Newspaper article The Christian Science Monitor

Islam Will Test New Malaysia Chief ; Prime Minister Mahathir Mohamad, Who Fostered Malaysia's Growth into a Secular and Prosperous Nation, Retires Friday

Newspaper article The Christian Science Monitor

Islam Will Test New Malaysia Chief ; Prime Minister Mahathir Mohamad, Who Fostered Malaysia's Growth into a Secular and Prosperous Nation, Retires Friday

Article excerpt

For many popular politicians, retiring after two nation-defining decades would be an apt moment for kind words and conciliatory gestures. But Malaysia's outgoing Prime Minister Mahathir Mohamad, who is stepping down this week, has always been a contrarian.

He drew howls of international protest this month when he told an Islamic conference in Malaysia that Jews rule the world by proxy. "They get others to fight and die for them," he said in a speech that won a standing ovation.

Having invoked Jewish domination, Mr. Mahathir then turned the tables on his listeners by asking why 1.3 billion Muslims couldn't do better. The answer: science, education, and social development. "Islam is not just for the 7th century. Islam is for all times. And times have changed," he said.

Malaysia certainly has changed under Mahathir's watch, transformed by 21st- century infrastructure and rapid growth. Yet race and religion remain flash points in a secular nation with a Muslim majority and elite Chinese and Indian minorities. For 22 years, Mahathir has held radical Islam at bay without alienating the Muslim majority to build a prosperous, multiethnic nation. But it's unclear whether his successor, Abdullah Badawi, can do the same.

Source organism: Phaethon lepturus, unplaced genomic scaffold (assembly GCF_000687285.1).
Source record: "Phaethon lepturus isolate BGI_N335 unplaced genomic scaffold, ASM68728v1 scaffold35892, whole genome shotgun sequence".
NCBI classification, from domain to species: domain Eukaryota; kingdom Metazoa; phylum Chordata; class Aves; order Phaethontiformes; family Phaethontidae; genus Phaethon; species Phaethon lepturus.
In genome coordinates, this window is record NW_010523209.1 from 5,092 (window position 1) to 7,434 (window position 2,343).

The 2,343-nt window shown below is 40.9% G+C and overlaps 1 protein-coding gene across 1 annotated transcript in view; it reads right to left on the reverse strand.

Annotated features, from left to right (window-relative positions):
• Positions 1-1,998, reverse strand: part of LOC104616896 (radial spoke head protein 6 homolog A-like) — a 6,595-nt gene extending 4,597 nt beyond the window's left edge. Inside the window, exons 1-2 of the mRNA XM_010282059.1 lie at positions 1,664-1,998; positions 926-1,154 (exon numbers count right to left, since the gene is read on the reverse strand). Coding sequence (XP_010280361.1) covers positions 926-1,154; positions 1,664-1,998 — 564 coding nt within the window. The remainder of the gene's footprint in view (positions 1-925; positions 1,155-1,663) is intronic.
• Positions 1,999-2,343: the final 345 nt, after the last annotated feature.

Mr. Abdullah faces the threat of regional militancy bent on a pan- Islamic state across Southeast Asia, as well as a growing domestic Islamic opposition party that tripled its vote at the last election.

The Pan-Malaysian Islamic Party (PAS) wants an Islamic state in Malaysia with strict laws to punish criminals with public whippings and amputation.

Its popularity among ethnic Malays, who are mostly Muslim, has put the ruling United Malays National Organization party (UMNO) on the defensive.

Islamic credentials

But many observers reckon that Abdullah, who comes from a line of Islamic scholars, is well positioned to counter the spread of fundamentalism and keep Malaysia on a secular path. He is likely to continue forging a middle way between Islamic demands at home and diplomatic pressures from allies and trading partners abroad.

While PAS is given no chance of winning national office, analysts say Abdullah will seek to win back disgruntled PAS voters with persuasive words, rather than major changes to Mahathir's formula. They say this should be sufficient to contain the threat, at least until Abdullah finds his feet.

"Mahathir tried to overcompensate by being more radical than the Islamic opposition. At the same time, he still wanted Washington to listen to him as the voice of a moderate Muslim nation. He tried to balance both sides," says Steven Gan, editor of Malaysiakini, an online news service that the government has repeatedly tried to shut down.

Under Mahathir, Malaysia struck a chord among developing nations by refusing to let the International Monetary Fund and other agencies dictate its economic path, and criticizing the inequities of globalization. The former country doctor was quick to accuse rich nations of trying to recolonize countries in Asia and Africa, and called financier George Soros a "moron" for short-selling Asian currencies. …

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